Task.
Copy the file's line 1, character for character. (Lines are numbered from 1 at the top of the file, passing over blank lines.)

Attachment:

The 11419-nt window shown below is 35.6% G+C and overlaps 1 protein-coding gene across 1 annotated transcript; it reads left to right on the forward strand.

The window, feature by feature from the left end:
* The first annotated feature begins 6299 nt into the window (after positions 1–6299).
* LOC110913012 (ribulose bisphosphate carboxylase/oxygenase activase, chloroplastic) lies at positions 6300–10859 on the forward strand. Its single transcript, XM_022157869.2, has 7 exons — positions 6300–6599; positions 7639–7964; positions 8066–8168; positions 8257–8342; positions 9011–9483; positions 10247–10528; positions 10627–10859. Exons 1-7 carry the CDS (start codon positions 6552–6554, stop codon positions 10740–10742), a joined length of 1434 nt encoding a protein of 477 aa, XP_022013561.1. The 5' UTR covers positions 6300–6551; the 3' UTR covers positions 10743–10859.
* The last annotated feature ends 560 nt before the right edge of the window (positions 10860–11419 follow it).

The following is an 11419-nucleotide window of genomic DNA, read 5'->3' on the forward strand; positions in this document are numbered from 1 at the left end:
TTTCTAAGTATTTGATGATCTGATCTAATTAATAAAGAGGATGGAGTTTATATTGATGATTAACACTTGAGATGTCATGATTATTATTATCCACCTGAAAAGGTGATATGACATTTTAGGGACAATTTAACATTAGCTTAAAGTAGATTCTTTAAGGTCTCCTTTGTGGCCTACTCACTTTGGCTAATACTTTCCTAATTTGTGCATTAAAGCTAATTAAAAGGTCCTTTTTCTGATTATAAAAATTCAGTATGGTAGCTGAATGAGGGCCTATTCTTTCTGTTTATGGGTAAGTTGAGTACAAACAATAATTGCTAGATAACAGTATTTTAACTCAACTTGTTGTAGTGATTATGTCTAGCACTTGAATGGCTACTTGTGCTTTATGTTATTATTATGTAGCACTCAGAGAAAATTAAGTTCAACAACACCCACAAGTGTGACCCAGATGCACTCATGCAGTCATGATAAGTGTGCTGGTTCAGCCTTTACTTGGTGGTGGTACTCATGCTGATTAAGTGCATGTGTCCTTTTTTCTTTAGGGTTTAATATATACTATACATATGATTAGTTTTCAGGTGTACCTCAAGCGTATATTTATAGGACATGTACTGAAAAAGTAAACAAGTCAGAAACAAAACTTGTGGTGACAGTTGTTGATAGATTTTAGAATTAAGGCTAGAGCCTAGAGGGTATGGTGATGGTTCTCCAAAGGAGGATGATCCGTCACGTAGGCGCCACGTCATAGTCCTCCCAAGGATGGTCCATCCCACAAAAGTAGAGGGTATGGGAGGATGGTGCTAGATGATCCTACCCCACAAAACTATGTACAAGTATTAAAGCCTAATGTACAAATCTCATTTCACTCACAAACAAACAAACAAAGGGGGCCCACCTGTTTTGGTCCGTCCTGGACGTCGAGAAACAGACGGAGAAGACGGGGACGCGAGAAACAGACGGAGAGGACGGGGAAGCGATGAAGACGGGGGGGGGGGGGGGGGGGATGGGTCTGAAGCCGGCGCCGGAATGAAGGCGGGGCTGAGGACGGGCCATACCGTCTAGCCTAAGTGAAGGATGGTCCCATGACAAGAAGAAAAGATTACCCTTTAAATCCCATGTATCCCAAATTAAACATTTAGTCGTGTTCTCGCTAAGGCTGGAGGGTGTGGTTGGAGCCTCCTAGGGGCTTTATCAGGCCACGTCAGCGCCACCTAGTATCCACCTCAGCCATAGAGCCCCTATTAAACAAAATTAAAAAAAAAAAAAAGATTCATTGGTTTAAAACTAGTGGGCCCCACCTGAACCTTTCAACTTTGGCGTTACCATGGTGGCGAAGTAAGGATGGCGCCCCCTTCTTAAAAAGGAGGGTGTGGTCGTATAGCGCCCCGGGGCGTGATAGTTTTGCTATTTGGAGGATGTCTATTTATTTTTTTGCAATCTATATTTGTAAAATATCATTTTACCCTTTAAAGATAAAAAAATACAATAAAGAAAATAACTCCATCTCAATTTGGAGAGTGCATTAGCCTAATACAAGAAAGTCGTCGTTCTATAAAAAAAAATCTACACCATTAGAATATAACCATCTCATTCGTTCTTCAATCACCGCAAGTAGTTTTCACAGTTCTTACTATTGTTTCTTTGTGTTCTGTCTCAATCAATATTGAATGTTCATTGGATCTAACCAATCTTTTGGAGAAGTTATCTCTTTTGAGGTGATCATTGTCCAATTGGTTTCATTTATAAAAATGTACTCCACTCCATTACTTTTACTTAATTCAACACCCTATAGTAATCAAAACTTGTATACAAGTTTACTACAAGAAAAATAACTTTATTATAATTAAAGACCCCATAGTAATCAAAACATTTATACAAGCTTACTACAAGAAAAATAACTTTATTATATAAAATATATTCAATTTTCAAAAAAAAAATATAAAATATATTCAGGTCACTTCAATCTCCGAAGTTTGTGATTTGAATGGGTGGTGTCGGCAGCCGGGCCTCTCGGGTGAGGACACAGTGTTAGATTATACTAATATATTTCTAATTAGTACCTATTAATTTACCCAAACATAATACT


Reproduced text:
The 11419-nt window shown below is 35.6% G+C and overlaps 1 protein-coding gene across 1 annotated transcript; it reads left to right on the forward strand.